India's first world-class art museum coming
India still lacks a state-of-the-art museum. But if everything goes well, five years down the line, the Kolkata Museum of Modern Art will fill the void, reports Indrajit Hazra.Updated: Jul 06, 2007 01:54 IST
France has the Louvre, America MoMA and Britain, Tate. For all the buzz that Indian art has been making across the world, we still lack a world-class international art museum. If everything goes according to plan though, five years down the line, the Kolkata Museum of Modern Art (KMoMA) will fill the void.
On July 14, auction house Sotheby’s will place some 90 works of art by 70-odd artists including Tyeb Mehta, Somnath Hore, Ram Kumar, Jogen Chowdhury, FN Souza and Ganesh Pyne, under the hammer in New York. The proceeds of the sale — expected to be between Rs 10 crore and 20 crore — will go to the KMoMA kitty.
According to a McKinsey feasibility report, a whopping Rs 570 crore is needed for a first-tier museum. But as Dadiba Pundole of Mumbai’s Pundole Art Gallery, and consultant to Sotheby’s says, "The amount expected is minuscule. It’s really about creating a buzz."
Rakhi Sarkar of Kolkata’s Centre of International Modern Art, and Managing Trustee of KMoMA, agrees. "I have been travelling in Europe and now in America and the response has been incredible, not only from galleries but also from governments."
This will be the first time that private players and the government will partner in a mega cultural-artistic project.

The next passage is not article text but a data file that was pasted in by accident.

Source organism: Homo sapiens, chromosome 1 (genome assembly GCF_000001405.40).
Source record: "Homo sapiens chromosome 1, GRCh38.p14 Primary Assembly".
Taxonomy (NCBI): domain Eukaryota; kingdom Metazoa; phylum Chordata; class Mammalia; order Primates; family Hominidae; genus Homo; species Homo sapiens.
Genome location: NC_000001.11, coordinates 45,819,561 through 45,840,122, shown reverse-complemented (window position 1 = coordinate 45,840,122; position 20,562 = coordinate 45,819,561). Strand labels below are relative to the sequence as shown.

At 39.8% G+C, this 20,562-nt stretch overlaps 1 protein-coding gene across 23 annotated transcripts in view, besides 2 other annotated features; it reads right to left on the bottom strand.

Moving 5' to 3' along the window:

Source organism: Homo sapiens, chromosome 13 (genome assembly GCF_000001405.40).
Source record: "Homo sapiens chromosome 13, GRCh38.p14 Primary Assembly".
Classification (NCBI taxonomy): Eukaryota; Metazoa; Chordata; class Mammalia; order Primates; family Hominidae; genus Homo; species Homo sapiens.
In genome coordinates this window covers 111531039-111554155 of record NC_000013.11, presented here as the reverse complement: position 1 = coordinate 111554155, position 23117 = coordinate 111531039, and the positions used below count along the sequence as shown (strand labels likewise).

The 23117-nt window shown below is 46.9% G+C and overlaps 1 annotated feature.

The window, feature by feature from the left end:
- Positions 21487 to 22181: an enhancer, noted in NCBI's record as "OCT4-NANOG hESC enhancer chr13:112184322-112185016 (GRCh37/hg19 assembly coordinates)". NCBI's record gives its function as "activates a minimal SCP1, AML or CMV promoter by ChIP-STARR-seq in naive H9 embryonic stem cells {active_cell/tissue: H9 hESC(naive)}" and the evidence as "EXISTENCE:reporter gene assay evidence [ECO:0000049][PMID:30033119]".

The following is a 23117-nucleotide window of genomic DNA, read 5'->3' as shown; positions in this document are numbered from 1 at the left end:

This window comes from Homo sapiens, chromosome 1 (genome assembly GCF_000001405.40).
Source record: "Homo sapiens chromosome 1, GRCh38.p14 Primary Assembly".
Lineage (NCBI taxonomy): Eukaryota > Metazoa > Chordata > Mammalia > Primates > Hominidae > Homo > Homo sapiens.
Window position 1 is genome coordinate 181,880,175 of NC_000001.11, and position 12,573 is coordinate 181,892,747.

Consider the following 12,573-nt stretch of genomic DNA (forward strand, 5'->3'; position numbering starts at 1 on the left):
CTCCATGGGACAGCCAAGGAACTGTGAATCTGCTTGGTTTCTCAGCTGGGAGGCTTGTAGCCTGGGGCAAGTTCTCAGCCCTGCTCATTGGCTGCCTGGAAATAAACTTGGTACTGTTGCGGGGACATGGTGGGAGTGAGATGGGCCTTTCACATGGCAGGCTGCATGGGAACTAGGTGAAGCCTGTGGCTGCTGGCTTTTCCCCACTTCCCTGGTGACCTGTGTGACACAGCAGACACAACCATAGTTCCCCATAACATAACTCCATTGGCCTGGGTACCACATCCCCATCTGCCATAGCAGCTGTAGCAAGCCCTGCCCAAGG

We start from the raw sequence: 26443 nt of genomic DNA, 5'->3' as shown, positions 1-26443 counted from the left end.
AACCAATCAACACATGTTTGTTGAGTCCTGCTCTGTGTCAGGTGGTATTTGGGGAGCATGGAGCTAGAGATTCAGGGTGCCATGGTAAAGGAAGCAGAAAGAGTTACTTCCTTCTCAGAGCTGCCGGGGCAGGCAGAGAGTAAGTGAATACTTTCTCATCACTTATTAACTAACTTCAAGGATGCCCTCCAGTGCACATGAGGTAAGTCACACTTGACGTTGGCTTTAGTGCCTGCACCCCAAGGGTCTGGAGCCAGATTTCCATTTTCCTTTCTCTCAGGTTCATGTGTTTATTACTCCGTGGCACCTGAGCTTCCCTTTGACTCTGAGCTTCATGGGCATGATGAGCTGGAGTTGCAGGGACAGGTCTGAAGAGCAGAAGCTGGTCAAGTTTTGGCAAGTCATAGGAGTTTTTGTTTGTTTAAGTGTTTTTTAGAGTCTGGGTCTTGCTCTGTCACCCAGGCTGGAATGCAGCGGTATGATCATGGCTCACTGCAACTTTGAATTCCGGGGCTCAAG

"In other countries, the state takes a great deal of initiative and interest in culture. Sadly, that’s not the case in this country. And when the government does get interested it takes over, choking any artistic enterprise," says Pundole.
KMoMA trustee and artist Jogen Chowdhury agrees, "To get one thing moving you need to fill up five forms. Bureaucracy can be extremely constricting. Private participation in art happens everywhere else, so why not here?" So why need the government at all? "Issues like permissions, insurance and country-to-country exchanges make government participation necessary," says Chowdhury.
Sarkar underlines the fact that West Bengal Chief Minister Buddhadeb Bhattacharjee, the chief patron of KMoMA, is extremely enthused about the project. "During his first term as chief minister, Buddhadebbabu was quite appalled that the travelling Picasso exhibition could not be hosted in Kolkata due to lack of proper facilities," she says. "KMoMa will not only provide worldclass infrastructure for such exhibitions but it will actually facilitate in bringing them here under one roof."
The Bengal government has already provided a 10-acre area in Rajarhat near Kolkata for the project. And there is talk of the proceeds from the sale of land that had earlier been sanctioned to KMoMA coming handy.
Help has been sought from the Centre. Culture Minister Ambika Soni has given a verbal assurance to Sarkar that New Delhi would chip in. KMoMA, to be designed by a yet-to-be-commissioned international architect, will have three wings catering to 18th century-contemporary art from India, the West and the Far East, and another wing dedicated to research, conservation and curatorial practices. "It will cater to the best of world art, visiting shows and even cultural experiences that include food," says Sarkar.
So if things go well, you may not have to go all the way to the Munch Museum in Oslo to view Edvard Munch's The Scream or to the Prada in Madrid for those masterful Goyas. You could simply go to Kolkata for your dose of art.